Tuesday, October 30, 2007

The Institutional Mindset



I used to hear in my teens sermons on the subjects of “Institutionalism,” “The Work of the Church,” “The Sponsoring Church Arrangement,” and such. I thought when the lessons were finished: “Why can't everyone see that? It's so simple.” Perhaps so. But institutionalism has less obvious costumes. It can appear in subtle disguise. When it dresses up in flashy clothes it gets lots of attention. Just the novelty of its arrangement alone makes folks suspicious, even before its innovations upon the biblical pattern are neatly exposed. It is institutionalism in plain clothes that needs to be feared. And it is not just a fad of modern times. It's been around for a long time.

An institutional mindset in religion occurs whenever people begin to think of religion as a function of the church rather than a function of the individual. When religious activity is conceived as being done “in” and “through” and “by” and “for” the church, an institutional concept of the church has evolved. The church is thought to be something greater than the saved individuals who comprise it. It is an “institution” in the same way as a bank, or a school, or a hospital. And of course when people begin to think of the church as an institution, we shouldn't be surprised when the church begins to behave that way. This doesn't happen all at one time, but gradually. And there are a few evidences of this gradual evolution of which we need to be cautioned.

Proof-text preaching. There are certain passages of Scripture which have been used so long to fight a particular doctrinal deviation, that the original context of the passage may be forgotten. For instance, Matthew 7:21 was not written to refute the misleading invitation to merely “accept Jesus as your personal savior.” That is a proper application of the passage. However when an application of the passage becomes its interpretation in the minds of the people, the original point of the passage is blunted. It may escape our observation that the passage has application to superficial allegiance of every kind, not just the denominational variety. In fact it is a particularly heinous variety of hypocrisy that cries “Lord, Lord” to invoke his authority for the work and worship of the local church while ignoring His lordship in personal purity, in individual growth, and in brotherly love.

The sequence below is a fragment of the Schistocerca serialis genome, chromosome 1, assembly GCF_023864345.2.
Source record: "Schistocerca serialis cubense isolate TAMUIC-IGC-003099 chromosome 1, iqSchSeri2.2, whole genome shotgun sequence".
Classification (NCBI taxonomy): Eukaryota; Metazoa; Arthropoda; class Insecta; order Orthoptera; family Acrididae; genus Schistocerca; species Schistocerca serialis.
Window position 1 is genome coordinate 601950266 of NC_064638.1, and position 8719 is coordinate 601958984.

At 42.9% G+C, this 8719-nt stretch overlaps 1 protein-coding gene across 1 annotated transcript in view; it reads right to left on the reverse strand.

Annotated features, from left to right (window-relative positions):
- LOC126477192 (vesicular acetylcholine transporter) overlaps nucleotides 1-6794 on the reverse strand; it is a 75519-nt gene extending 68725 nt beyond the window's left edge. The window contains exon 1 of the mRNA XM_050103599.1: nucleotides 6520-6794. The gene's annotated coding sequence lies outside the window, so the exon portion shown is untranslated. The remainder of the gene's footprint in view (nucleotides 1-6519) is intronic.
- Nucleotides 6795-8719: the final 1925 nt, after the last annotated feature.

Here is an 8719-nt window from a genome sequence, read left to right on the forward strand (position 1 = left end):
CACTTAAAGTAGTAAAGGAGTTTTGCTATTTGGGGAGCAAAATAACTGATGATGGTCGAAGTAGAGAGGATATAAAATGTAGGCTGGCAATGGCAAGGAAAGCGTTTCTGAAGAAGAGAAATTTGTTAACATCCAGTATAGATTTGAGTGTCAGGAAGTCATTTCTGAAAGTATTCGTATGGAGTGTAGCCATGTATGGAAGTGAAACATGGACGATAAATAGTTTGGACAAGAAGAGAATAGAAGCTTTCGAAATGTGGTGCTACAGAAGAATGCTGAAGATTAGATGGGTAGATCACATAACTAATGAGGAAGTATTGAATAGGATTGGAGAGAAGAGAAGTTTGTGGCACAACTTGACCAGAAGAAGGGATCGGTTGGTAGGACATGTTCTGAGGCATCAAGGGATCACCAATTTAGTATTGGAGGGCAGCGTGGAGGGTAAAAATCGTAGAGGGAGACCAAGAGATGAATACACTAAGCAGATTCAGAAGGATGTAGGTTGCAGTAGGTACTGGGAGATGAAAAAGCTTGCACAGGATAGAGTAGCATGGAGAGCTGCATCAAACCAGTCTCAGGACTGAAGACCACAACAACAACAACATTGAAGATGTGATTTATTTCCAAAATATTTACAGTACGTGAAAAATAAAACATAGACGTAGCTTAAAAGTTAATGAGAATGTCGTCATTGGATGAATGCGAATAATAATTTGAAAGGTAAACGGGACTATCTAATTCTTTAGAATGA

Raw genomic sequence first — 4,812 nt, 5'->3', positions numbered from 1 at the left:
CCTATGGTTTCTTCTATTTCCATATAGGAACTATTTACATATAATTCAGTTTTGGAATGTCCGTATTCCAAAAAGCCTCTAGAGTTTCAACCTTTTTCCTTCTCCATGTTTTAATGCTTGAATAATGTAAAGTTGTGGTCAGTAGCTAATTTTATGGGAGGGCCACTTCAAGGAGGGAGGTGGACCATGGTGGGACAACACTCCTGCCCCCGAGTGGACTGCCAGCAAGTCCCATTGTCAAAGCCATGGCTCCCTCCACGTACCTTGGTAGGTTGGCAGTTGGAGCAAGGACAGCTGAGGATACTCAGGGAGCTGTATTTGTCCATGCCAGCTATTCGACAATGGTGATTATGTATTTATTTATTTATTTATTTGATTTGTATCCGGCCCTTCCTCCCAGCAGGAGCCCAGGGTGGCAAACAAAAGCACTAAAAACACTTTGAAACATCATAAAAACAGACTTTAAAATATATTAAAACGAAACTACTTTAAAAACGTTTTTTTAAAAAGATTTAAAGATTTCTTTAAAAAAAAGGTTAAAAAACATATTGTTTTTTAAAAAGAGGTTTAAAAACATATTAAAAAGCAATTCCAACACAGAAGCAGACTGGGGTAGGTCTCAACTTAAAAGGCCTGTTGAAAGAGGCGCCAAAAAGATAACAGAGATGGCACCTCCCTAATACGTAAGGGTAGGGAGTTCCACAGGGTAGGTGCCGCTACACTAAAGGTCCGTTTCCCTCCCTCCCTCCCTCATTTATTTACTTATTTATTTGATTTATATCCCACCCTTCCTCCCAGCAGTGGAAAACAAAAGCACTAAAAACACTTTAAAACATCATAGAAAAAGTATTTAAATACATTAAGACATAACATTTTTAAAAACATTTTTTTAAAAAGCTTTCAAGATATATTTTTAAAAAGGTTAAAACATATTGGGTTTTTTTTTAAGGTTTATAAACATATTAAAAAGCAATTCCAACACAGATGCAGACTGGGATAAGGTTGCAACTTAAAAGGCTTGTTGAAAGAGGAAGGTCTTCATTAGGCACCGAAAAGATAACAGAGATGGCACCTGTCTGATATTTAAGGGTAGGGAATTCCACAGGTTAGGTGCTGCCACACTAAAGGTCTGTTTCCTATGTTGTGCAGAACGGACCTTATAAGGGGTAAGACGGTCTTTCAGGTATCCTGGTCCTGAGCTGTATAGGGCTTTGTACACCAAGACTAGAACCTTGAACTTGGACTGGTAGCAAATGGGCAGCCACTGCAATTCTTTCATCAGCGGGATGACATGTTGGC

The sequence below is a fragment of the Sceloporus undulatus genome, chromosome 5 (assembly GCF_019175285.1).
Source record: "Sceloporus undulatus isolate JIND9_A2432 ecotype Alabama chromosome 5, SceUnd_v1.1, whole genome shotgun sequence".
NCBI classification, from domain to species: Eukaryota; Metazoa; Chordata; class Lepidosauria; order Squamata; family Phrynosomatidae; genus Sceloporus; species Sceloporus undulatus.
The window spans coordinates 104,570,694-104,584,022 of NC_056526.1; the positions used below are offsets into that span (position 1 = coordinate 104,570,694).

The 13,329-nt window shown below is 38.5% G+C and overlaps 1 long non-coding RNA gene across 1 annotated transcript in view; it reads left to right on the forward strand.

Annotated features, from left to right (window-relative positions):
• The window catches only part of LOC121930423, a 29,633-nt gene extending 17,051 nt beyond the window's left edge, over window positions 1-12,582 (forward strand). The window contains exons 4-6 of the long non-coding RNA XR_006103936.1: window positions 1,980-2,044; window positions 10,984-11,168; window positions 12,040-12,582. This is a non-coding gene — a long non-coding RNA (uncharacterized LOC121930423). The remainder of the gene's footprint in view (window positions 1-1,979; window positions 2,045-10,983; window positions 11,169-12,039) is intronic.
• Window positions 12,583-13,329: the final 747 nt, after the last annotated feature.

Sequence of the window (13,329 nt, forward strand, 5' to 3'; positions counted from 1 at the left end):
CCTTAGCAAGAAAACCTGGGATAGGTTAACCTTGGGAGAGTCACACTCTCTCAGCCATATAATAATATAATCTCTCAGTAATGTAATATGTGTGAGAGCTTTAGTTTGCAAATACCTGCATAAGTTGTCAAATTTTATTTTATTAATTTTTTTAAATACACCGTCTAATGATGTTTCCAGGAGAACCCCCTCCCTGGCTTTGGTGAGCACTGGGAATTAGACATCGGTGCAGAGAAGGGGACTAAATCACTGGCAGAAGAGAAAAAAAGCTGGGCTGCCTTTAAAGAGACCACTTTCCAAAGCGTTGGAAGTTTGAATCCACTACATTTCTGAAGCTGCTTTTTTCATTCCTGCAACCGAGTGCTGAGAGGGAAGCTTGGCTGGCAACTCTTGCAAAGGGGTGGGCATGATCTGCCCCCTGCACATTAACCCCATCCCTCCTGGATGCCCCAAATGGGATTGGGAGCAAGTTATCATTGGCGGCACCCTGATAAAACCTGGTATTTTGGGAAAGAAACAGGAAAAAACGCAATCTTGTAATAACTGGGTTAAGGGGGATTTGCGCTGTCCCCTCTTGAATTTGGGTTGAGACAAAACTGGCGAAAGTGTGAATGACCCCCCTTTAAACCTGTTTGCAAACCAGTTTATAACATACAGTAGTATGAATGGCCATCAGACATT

The problem with the proof-text is the same as the theorem in mathematics. The student who takes up the theorem without having proven it for himself places his confidence in the professor of mathematics who delivered the formula. The man who memorizes the proof-text without testing it for himself places his faith in the person or persons who derived the doctrine, not in the principles and Person which underlie the doctrine. In his case, contending earnestly for “the faith” is no longer a defense of the “system of faith,” but a defense of the “system,” in other words the “institution” that is manufactured by his thinking it so.